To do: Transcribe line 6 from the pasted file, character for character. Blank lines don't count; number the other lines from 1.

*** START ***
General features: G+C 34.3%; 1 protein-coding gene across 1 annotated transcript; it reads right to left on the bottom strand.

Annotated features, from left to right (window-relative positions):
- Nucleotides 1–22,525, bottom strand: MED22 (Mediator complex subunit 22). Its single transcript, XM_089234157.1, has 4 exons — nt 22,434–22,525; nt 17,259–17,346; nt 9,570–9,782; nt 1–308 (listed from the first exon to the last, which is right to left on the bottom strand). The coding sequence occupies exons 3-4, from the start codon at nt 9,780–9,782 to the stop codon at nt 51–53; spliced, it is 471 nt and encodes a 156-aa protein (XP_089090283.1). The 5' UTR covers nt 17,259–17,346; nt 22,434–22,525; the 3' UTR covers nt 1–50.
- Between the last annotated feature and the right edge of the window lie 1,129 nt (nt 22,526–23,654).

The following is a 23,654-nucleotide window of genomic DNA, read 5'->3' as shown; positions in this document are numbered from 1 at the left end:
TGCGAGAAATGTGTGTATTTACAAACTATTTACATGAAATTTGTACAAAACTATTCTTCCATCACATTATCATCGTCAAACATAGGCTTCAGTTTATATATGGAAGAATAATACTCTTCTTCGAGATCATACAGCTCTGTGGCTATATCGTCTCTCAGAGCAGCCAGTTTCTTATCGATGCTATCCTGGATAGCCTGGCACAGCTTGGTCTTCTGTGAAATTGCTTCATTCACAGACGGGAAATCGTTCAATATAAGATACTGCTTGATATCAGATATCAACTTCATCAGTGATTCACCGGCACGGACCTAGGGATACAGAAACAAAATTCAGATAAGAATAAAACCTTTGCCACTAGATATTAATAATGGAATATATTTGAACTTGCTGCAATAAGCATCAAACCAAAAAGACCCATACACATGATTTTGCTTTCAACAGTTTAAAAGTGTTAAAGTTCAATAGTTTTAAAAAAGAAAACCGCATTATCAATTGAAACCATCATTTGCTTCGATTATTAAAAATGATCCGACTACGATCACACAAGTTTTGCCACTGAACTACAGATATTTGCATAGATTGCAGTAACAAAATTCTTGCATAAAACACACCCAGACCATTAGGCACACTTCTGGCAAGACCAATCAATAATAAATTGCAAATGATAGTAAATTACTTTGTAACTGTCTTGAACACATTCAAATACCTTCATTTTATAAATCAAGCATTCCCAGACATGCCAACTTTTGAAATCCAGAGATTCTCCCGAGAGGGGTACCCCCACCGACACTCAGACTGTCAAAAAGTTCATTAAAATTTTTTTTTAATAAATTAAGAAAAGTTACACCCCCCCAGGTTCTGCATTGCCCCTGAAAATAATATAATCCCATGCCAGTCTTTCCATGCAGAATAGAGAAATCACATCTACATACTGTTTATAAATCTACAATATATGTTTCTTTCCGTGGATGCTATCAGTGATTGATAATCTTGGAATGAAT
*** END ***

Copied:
TGCGAGAAATGTGTGTATTTACAAACTATTTACATGAAATTTGTACAAAACTATTCTTCCATCACATTATCATCGTCAAACATAGGCTTCAGTTTATATATGGAAGAATAATACTCTTCTTCGAGATCATACAGCTCTGTGGCTATATCGTCTCTCAGAGCAGCCAGTTTCTTATCGATGCTATCCTGGATAGCCTGGCACAGCTTGGTCTTCTGTGAAATTGCTTCATTCACAGACGGGAAATCGTTCAATATAAGATACTGCTTGATATCAGATATCAACTTCATCAGTGATTCACCGGCACGGACCTAGGGATACAGAAACAAAATTCAGATAAGAATAAAACCTTTGCCACTAGATATTAATAATGGAATATATTTGAACTTGCTGCAATAAGCATCAAACCAAAAAGACCCATACACATGATTTTGCTTTCAACAGTTTAAAAGTGTTAAAGTTCAATAGTTTTAAAAAAGAAAACCGCATTATCAATTGAAACCATCATTTGCTTCGATTATTAAAAATGATCCGACTACGATCACACAAGTTTTGCCACTGAACTACAGATATTTGCATAGATTGCAGTAACAAAATTCTTGCATAAAACACACCCAGACCATTAGGCACACTTCTGGCAAGACCAATCAATAATAAATTGCAAATGATAGTAAATTACTTTGTAACTGTCTTGAACACATTCAAATACCTTCATTTTATAAATCAAGCATTCCCAGACATGCCAACTTTTGAAATCCAGAGATTCTCCCGAGAGGGGTACCCCCACCGACACTCAGACTGTCAAAAAGTTCATTAAAATTTTTTTTTAATAAATTAAGAAAAGTTACACCCCCCCAGGTTCTGCATTGCCCCTGAAAATAATATAATCCCATGCCAGTCTTTCCATGCAGAATAGAGAAATCACATCTACATACTGTTTATAAATCTACAATATATGTTTCTTTCCGTGGATGCTATCAGTGATTGATAATCTTGGAATGAAT